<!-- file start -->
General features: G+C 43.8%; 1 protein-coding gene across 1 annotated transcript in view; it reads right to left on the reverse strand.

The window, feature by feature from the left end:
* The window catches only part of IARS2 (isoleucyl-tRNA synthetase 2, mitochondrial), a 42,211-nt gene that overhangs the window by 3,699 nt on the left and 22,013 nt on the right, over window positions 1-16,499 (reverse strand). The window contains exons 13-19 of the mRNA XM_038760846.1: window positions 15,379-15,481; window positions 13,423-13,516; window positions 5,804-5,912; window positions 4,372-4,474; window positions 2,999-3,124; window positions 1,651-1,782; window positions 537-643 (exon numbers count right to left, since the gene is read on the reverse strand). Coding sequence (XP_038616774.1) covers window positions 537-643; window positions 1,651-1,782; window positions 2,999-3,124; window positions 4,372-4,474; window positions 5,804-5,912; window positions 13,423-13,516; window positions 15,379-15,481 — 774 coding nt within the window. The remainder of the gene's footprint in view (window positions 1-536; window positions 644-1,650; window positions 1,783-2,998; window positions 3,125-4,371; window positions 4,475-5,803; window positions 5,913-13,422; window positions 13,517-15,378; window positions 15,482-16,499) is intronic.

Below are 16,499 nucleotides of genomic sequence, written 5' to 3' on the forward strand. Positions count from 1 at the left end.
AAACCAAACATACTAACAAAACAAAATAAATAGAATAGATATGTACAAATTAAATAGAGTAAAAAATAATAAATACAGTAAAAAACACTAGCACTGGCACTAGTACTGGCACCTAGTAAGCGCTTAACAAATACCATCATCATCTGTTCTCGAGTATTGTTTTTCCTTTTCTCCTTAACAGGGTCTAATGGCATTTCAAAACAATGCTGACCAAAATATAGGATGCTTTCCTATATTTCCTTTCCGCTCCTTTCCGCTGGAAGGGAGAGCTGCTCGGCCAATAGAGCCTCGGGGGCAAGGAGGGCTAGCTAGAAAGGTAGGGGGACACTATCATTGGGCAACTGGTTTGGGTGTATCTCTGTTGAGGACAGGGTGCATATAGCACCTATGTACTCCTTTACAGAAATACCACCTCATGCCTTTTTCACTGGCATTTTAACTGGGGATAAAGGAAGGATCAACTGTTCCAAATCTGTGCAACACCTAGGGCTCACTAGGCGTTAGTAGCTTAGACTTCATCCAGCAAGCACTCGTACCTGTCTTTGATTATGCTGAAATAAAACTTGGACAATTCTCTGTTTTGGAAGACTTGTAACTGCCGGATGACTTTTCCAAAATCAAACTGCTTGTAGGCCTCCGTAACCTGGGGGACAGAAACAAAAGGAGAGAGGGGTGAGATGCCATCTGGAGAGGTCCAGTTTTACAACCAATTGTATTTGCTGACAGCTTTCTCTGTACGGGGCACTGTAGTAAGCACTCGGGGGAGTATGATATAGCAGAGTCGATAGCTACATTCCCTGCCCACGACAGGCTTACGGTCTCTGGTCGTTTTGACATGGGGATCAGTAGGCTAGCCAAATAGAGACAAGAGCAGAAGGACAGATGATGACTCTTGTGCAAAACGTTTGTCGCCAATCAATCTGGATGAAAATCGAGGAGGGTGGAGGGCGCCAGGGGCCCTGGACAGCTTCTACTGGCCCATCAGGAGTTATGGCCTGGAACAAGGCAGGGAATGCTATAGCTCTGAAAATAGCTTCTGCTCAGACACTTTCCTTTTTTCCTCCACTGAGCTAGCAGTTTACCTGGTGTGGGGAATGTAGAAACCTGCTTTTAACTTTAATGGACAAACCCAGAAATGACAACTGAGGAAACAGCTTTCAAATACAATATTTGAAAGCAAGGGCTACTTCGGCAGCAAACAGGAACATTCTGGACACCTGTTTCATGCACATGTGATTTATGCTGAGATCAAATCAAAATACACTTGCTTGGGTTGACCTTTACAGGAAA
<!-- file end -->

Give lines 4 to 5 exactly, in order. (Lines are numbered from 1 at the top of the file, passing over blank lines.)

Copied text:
Below are 16,499 nucleotides of genomic sequence, written 5' to 3' on the forward strand. Positions count from 1 at the left end.
AAACCAAACATACTAACAAAACAAAATAAATAGAATAGATATGTACAAATTAAATAGAGTAAAAAATAATAAATACAGTAAAAAACACTAGCACTGGCACTAGTACTGGCACCTAGTAAGCGCTTAACAAATACCATCATCATCTGTTCTCGAGTATTGTTTTTCCTTTTCTCCTTAACAGGGTCTAATGGCATTTCAAAACAATGCTGACCAAAATATAGGATGCTTTCCTATATTTCCTTTCCGCTCCTTTCCGCTGGAAGGGAGAGCTGCTCGGCCAATAGAGCCTCGGGGGCAAGGAGGGCTAGCTAGAAAGGTAGGGGGACACTATCATTGGGCAACTGGTTTGGGTGTATCTCTGTTGAGGACAGGGTGCATATAGCACCTATGTACTCCTTTACAGAAATACCACCTCATGCCTTTTTCACTGGCATTTTAACTGGGGATAAAGGAAGGATCAACTGTTCCAAATCTGTGCAACACCTAGGGCTCACTAGGCGTTAGTAGCTTAGACTTCATCCAGCAAGCACTCGTACCTGTCTTTGATTATGCTGAAATAAAACTTGGACAATTCTCTGTTTTGGAAGACTTGTAACTGCCGGATGACTTTTCCAAAATCAAACTGCTTGTAGGCCTCCGTAACCTGGGGGACAGAAACAAAAGGAGAGAGGGGTGAGATGCCATCTGGAGAGGTCCAGTTTTACAACCAATTGTATTTGCTGACAGCTTTCTCTGTACGGGGCACTGTAGTAAGCACTCGGGGGAGTATGATATAGCAGAGTCGATAGCTACATTCCCTGCCCACGACAGGCTTACGGTCTCTGGTCGTTTTGACATGGGGATCAGTAGGCTAGCCAAATAGAGACAAGAGCAGAAGGACAGATGATGACTCTTGTGCAAAACGTTTGTCGCCAATCAATCTGGATGAAAATCGAGGAGGGTGGAGGGCGCCAGGGGCCCTGGACAGCTTCTACTGGCCCATCAGGAGTTATGGCCTGGAACAAGGCAGGGAATGCTATAGCTCTGAAAATAGCTTCTGCTCAGACACTTTCCTTTTTTCCTCCACTGAGCTAGCAGTTTACCTGGTGTGGGGAATGTAGAAACCTGCTTTTAACTTTAATGGACAAACCCAGAAATGACAACTGAGGAAACAGCTTTCAAATACAATATTTGAAAGCAAGGGCTACTTCGGCAGCAAACAGGAACATTCTGGACACCTGTTTCATGCACATGTGATTTATGCTGAGATCAAATCAAAATACACTTGCTTGGGTTGACCTTTACAGGAAA